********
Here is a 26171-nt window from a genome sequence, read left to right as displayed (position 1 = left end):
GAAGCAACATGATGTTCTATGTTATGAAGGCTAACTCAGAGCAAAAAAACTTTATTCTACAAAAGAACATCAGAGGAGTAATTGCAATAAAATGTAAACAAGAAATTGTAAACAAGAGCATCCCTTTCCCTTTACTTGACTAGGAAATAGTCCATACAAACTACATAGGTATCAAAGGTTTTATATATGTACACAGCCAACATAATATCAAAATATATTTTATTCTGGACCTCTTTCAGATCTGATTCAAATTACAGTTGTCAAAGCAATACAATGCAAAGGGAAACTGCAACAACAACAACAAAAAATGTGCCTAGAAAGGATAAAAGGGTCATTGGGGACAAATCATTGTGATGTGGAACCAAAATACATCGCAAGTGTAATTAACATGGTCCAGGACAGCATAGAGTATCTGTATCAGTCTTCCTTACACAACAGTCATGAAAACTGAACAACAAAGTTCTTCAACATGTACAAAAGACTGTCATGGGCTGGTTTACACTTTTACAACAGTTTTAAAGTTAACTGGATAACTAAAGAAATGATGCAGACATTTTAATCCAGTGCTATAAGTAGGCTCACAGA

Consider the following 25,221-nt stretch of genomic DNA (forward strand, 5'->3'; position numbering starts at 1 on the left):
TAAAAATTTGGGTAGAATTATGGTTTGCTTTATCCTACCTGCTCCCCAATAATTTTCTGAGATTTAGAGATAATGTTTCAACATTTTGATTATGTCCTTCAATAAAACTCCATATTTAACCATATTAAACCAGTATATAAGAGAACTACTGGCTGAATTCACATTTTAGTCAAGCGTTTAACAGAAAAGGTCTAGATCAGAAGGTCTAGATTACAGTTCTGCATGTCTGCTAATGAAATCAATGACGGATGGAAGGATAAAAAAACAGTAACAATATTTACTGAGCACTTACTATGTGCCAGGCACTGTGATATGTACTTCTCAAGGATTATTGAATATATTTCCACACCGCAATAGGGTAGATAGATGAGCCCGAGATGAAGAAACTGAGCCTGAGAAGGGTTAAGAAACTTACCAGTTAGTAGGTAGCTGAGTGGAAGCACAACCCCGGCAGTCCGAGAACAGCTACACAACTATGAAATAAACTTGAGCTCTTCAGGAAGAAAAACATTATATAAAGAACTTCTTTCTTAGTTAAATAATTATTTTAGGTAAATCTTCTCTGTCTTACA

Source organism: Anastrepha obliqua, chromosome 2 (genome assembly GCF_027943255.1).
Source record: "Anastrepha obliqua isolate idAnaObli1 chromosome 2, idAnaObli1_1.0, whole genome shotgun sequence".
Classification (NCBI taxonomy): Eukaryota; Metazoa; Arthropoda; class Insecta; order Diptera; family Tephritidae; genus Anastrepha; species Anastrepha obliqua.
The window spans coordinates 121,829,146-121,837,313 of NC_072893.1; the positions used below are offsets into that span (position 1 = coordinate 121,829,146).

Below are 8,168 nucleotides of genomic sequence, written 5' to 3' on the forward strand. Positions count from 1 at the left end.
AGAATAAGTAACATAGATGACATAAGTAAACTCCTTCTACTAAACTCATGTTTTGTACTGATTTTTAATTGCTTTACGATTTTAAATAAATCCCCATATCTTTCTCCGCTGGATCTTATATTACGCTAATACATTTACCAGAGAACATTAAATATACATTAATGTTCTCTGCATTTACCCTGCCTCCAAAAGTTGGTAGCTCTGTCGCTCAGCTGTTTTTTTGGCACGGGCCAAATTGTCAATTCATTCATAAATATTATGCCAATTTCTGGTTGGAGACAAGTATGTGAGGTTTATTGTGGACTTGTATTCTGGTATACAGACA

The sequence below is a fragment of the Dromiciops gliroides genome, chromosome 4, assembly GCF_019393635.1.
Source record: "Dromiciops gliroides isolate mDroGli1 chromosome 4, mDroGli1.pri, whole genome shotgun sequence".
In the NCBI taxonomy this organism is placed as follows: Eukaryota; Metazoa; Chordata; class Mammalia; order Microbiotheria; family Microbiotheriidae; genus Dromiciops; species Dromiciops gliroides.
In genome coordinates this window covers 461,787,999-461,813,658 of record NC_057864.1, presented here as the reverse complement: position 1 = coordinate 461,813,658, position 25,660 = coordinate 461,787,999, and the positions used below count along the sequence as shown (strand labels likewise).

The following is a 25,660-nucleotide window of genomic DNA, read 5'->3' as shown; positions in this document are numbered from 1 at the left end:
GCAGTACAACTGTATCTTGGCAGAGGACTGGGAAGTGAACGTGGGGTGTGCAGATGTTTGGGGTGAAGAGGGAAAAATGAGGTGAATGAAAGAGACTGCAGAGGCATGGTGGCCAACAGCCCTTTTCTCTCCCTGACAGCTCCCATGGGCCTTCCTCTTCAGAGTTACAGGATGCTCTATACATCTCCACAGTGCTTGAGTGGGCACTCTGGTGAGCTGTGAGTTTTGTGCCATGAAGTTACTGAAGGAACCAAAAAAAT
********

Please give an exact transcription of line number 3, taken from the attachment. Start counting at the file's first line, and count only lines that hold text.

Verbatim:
Consider the following 25,221-nt stretch of genomic DNA (forward strand, 5'->3'; position numbering starts at 1 on the left):